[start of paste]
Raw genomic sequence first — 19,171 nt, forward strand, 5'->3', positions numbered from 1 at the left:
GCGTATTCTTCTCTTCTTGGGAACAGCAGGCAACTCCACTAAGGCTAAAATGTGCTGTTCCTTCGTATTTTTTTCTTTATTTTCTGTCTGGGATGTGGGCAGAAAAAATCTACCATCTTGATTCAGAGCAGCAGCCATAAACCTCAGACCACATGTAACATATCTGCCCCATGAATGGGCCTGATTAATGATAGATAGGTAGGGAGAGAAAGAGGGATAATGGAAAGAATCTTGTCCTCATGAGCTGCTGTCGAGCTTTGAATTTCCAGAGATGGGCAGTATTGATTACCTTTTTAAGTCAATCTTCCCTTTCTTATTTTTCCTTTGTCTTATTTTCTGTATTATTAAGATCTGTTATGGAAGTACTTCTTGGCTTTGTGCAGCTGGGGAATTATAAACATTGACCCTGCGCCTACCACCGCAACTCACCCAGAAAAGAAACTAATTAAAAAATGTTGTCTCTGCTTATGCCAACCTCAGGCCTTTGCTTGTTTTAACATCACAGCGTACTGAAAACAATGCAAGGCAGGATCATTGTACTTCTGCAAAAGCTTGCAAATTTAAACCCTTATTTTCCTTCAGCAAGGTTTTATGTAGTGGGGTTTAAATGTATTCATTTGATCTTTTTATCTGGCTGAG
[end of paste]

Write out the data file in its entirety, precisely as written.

Raw genomic sequence first — 19,171 nt, forward strand, 5'->3', positions numbered from 1 at the left:
GCGTATTCTTCTCTTCTTGGGAACAGCAGGCAACTCCACTAAGGCTAAAATGTGCTGTTCCTTCGTATTTTTTTCTTTATTTTCTGTCTGGGATGTGGGCAGAAAAAATCTACCATCTTGATTCAGAGCAGCAGCCATAAACCTCAGACCACATGTAACATATCTGCCCCATGAATGGGCCTGATTAATGATAGATAGGTAGGGAGAGAAAGAGGGATAATGGAAAGAATCTTGTCCTCATGAGCTGCTGTCGAGCTTTGAATTTCCAGAGATGGGCAGTATTGATTACCTTTTTAAGTCAATCTTCCCTTTCTTATTTTTCCTTTGTCTTATTTTCTGTATTATTAAGATCTGTTATGGAAGTACTTCTTGGCTTTGTGCAGCTGGGGAATTATAAACATTGACCCTGCGCCTACCACCGCAACTCACCCAGAAAAGAAACTAATTAAAAAATGTTGTCTCTGCTTATGCCAACCTCAGGCCTTTGCTTGTTTTAACATCACAGCGTACTGAAAACAATGCAAGGCAGGATCATTGTACTTCTGCAAAAGCTTGCAAATTTAAACCCTTATTTTCCTTCAGCAAGGTTTTATGTAGTGGGGTTTAAATGTATTCATTTGATCTTTTTATCTGGCTGAG